One of the interesting characteristics of folk horror to me is that the essential elements of it haven’t really changed over the years. Folk horror relies on social groups separated from the modern world who are practicing old, often pagan religious rights. These are usually people who have purposefully set themselves aside from modern civilization. Not in the way that the Amish or Mennonites do, but more like the original wicker man movie from the 1970s. A small island town completely cut off from the mainland, who have actively decided to go back to the pagan ways of worship in order to ensure the prosperity of their people.

We can see this in modern horror as the religious cult living on a communal compound, or the hidden underground workings of a cabal within a modern city who uses ancient rights to ensure its own power. Either way it could be argued that the element of regression is still present. It relies on the idea that either current Christian religious practices or the complete lack of belief in religion often represented by skepticism and scientism are the superior civilization. Anything opposing that is often seen as backward, or barbaric. These particular elements usually represented by the practice of pagan like ceremonies and, more often than not, blood sacrifice, human or otherwise.

Which, of course, brings us to modern archaeology and evidence of human sacrifice in the past. 

Is there any?

If you rely solely on the accounts of individual writers and old historians, even ancient historians like taxis, you will find many written reports of human sacrifice being performed by civilizations, unlike the authors. This is a critical element to keep in mind. Particularly with the Romans and the Greeks, the idea of human or blood sacrifice was considered particularly barbaric or backward. Accusations of either practice were leveled at culture groups that were not part of the Roman or Greek own. It was historical slander. This particular practice did not change as time moved on. Accusations by early settlers and explorers of the New World were rampant against the indigenous people there that imaginative ways of sacrificing humans were practiced. And of course, in Europe, even as early as the 70s and 80s, explanations for old stone circles and megaliths almost always came back to some form of blood sacrifice practiced by ancient peoples.

And yet when we look at the archaeological evidence for these things, it’s nearly impossible to prove.

Just common sense being applied to the idea of human sacrifice makes the logistics of it a bit unsustainable. If you already have a small population of people, eliminating one every year is not going to help your situation. Suppose you consider the cost analysis. If you don’t think our ancestors were capable of this, then you underestimate the human mind. You would need a large population to sustain even a once yearly sacrifice, especially if you were targeting a particular member, like only virginal women. Eventually, you’re going to shoot yourself in the foot, and your population will collapse.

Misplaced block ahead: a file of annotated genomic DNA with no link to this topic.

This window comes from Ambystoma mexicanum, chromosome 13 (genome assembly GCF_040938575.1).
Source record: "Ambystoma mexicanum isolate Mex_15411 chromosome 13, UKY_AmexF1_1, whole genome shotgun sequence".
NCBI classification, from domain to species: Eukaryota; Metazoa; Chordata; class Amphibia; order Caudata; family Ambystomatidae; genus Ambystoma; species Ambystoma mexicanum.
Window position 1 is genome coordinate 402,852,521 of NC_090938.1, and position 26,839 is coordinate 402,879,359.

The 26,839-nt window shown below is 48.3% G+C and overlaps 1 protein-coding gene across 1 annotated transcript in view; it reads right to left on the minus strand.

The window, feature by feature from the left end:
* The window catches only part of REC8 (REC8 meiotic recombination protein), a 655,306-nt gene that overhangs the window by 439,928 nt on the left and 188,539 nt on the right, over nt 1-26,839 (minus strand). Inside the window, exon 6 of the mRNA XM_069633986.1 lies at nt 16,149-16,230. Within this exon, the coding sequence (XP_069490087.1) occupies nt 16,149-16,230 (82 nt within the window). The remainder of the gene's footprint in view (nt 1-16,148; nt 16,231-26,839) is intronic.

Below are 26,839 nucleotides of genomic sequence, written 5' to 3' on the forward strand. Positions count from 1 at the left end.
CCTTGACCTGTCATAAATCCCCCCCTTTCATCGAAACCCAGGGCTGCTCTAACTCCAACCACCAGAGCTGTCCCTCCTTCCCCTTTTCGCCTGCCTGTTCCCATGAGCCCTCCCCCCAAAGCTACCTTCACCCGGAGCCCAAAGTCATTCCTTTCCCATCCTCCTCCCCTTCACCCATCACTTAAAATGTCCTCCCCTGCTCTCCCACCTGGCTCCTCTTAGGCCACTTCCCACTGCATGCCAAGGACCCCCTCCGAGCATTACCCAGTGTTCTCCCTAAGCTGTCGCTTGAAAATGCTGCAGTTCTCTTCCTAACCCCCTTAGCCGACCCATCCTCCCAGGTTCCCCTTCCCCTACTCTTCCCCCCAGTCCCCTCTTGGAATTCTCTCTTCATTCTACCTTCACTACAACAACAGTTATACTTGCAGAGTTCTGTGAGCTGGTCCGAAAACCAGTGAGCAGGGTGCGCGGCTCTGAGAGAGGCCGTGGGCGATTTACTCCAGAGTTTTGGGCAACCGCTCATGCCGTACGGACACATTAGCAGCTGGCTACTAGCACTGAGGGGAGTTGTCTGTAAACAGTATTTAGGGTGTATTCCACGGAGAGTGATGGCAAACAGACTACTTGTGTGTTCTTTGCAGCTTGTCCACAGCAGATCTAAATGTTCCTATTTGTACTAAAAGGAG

That said, can I, as an archaeologist, definitively say there was never any human sacrifice performed by ancient peoples?


Though I do take any human sacrifice description with a full teaspoon of salt, there were probably some if we just go by written and oral traditions. The more modern these descriptions get, and the more they are filtered through a Western observational lens, the less credence I would give any of them. To the point of, any current-day claims of human sacrifice by ancient peoples better have some damn good evidence to back it up (I see you, Heather Lynn ). Gruesome descriptions of supposed past acts of human sacrifice should always be suspect, and those touting them as factual acts should be heavily questioned.

But they do make great movies!

And so we come back around to Folk Horror and the use of archaeology to bolster the thrilling idea of rural pagan people practicing ancient rituals of human sacrifice to hungry gods.

It’s a tantalizing idea to believe that somewhere out in the farmlands of America; there is a small cult of pagan worshipers masquerading as wholesome everyday people. Who at night gather around bonfires chanting worship towards unremembered gods and stabbing knives through the chests of unsuspecting vagrants who unluckily wandered into their town.

As both a writer and a consumer of this type of fiction, it’s important to understand why these horror elements work, especially for today’s society. It’s especially important to understand where these particular elements evolved from, and why they stick. It is a fear of the unknown, and a reaction to modernization, the loss of the connection between humans and nature. But it is also a form of othering of people we don’t understand; it’s a fear of going backward in modern progress, the fear of getting in touch with the unknown elements of the past, a fear of being caught up in a web we are unfamiliar with and have no modern coping mechanism for.

It’s very thrilling to be caught up in a story like this, and it may not be quite satisfying to understand why we find that so exciting.

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Hi! I’m an archaeologist who likes games, video games, gaming, horror, the supernatural, and debunking pseudoarchaeology. Check out my vids for more on the above topics, and toss us a coin if you like what I do.

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Published by ArchyFantasies

An active Archaeologist myself, I've gotten a bit tired of the use of bad science and archaeology to defend and "prove" made up claims. In this vein my videos should help others who are are not familiar with how Archaeology actually works understand the truth and see through the misleading lies of others